On the one hand, yeah, I agree there is an expectation that you have bought into the story arc when you buy that first book in the series. However, that is not mutually exclusive with the concept that there is an overwhelming sense of entitlement from some fans of successful book series (and TV, RPG series, etc. as well).
People love what they love and will want more of it. However, if an author loses interest in the storyline, does the author still owe it to the fans to complete the story? I don't think so. If the author is under contract with a publisher to complete X number of installments of a series, that is one thing, and yes, the author could very well be forced to continue with a story arc or world of his creation that he would much rather just drop. But if there is no legal contract, the author should either wrap it all up in a final installment, which would most likely be unfulfilling to the readers as the author no longer has a passion for the material, or leave it unfinished. Ideally in the latter case, they would allow another author to take up the mantle, if there is another author wanting to do so, but I don't think an author, or any other creative individual for that matter, should be forced into a position of feeling guilt or receive any abuse because some vocal folks "WANT MOAR NOW!!1!!".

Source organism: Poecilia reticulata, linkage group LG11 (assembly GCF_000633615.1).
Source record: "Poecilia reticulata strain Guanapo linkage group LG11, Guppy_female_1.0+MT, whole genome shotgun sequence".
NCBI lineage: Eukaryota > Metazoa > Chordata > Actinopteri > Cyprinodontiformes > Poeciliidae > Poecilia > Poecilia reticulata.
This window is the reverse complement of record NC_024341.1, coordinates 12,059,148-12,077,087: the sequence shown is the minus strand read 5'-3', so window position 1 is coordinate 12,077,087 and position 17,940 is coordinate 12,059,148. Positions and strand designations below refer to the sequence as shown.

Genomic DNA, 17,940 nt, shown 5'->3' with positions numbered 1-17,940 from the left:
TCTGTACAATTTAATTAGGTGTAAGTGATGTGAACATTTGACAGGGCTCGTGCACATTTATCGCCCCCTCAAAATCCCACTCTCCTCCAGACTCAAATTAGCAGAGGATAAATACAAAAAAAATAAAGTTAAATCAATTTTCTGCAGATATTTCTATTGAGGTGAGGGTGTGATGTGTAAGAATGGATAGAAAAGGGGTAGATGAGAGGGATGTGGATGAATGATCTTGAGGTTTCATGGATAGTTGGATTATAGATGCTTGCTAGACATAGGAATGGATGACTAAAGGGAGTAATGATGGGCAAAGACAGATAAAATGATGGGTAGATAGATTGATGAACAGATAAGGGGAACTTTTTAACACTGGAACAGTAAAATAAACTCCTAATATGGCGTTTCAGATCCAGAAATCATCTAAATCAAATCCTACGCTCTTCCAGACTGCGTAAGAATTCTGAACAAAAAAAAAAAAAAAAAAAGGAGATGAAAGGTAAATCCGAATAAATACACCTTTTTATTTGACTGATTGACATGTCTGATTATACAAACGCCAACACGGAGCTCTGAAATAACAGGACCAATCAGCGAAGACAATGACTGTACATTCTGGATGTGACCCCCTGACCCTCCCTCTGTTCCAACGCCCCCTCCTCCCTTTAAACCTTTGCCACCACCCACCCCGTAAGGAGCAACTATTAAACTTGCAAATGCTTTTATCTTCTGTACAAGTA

KestrelZ also raises a good point as far as the George R R Martin example. In some ways, by agreeing to have the books adapted for the small screen, he has put himself in the position where there could be pressure from an external force that is not from an overblown sense of entitlement, but rather from a business arrangement that he may not be able to deliver on, resulting in either a premature end to the HBO series or content being created from outside his intended story arc.
EDIT: All that said, if an author or other creative type decides to abandon a project that has a loyal following, they should not expect all future endeavors to have the same results. To do so would be a sense of entitlement from the creative's side ("They loved my other stuff, they should love this stuff too.").